Of these riders, only Degenkolb can point to his strong season and a recent points competition win -- the 2014 Vuelta -- as evidence that he could be in this thing. Only he can convince me this isn't merely a two rider competition. And for now, I'll just put him in a footnote until proven otherwise.

No, this is going to be Sagan versus Kristoff.

Here is an official breakdown of how the points work.

For class 1 stages -- easiest:

  • 15 places, : 50-30-20-18- 16-14-12-10-8-7-6-5-4-3-2
  • Includes stages 2, 5, 6, 7, 15, and 21

For class 2 and 3 stages -- medium-mountain or otherwise tricky stages:

  • 15 places,  30-25-22- 19-17-15-13-11-9-7-6-5-4-3-2
  • Includes stages 3, 4, 8, 13, 14, and 16 (class 2) and stage 10 (class 3)

For class 4 and 5 stages -- high mountains:

  • 15 places, 20-17-15- 13-11-10-9-8-7-6-5-4-3-2-1
  • Includes stages 11, 12, 17 and 18 (class 4) and stages 19 and 20 (class 5).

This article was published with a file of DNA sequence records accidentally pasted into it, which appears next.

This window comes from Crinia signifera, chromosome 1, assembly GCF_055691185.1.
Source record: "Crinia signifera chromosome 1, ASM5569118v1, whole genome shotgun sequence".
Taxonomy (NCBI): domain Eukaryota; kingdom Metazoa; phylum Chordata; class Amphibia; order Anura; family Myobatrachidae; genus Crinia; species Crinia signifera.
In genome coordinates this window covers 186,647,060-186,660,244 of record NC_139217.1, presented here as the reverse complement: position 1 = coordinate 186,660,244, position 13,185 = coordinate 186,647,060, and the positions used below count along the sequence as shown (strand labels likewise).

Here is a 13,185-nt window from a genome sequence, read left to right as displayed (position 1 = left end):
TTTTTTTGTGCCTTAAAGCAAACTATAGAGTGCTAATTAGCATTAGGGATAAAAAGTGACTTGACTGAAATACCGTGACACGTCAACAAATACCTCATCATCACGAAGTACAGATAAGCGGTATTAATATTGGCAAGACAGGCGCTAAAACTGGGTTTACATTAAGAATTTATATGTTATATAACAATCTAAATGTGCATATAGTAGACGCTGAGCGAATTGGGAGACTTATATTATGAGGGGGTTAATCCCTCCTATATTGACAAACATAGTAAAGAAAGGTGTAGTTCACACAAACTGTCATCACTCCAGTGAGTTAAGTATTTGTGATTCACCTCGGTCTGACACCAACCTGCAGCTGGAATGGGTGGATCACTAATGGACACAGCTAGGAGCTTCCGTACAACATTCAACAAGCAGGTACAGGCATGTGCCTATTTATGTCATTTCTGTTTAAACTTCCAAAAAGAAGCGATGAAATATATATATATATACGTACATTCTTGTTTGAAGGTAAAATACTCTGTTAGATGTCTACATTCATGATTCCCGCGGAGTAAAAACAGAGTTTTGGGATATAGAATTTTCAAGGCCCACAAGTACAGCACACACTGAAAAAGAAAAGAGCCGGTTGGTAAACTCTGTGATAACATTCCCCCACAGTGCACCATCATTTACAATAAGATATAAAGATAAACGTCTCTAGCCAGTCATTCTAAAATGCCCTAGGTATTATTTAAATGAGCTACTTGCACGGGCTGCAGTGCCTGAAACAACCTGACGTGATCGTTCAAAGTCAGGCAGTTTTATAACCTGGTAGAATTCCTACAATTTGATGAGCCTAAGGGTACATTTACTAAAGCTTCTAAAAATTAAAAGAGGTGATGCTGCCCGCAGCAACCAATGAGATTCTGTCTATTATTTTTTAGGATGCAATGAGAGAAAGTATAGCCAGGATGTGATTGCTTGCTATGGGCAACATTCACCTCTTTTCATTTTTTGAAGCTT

For time trials:

  • 15 places,  20-17-15-13-11-10-9-8-7-6-5- 4-3-2-1
  • Stage 1 only; TTT does not include points as far as I can tell.

For all stages except time trials: Intermediate sprints

  • 15 places, 20-17-15-13-11-10-9-8- 7-6-5-4-3-2-1
  • As you can see, sprint stage wins are the best way to get ahead, followed by medium mountain stages, then intermediate sprint points. [I'm excluding high mountains and time trials. The Tour's generous scoring of intermediate points should rule out any of the true climbers remaining competitive for points.] The few number of pure sprints means no pure sprinter can expect more than 200 points from stage finishes, which would require sweeping all four -- something that Kittel may have done but the remaining guys will more likely divide amongst themselves. For someone to emerge from that group they'd have to be perfect, and I don't see that happening. If there's an argument for someone other than Kristoff and Sagan, with Degenkolb an outside shot, I don't see it.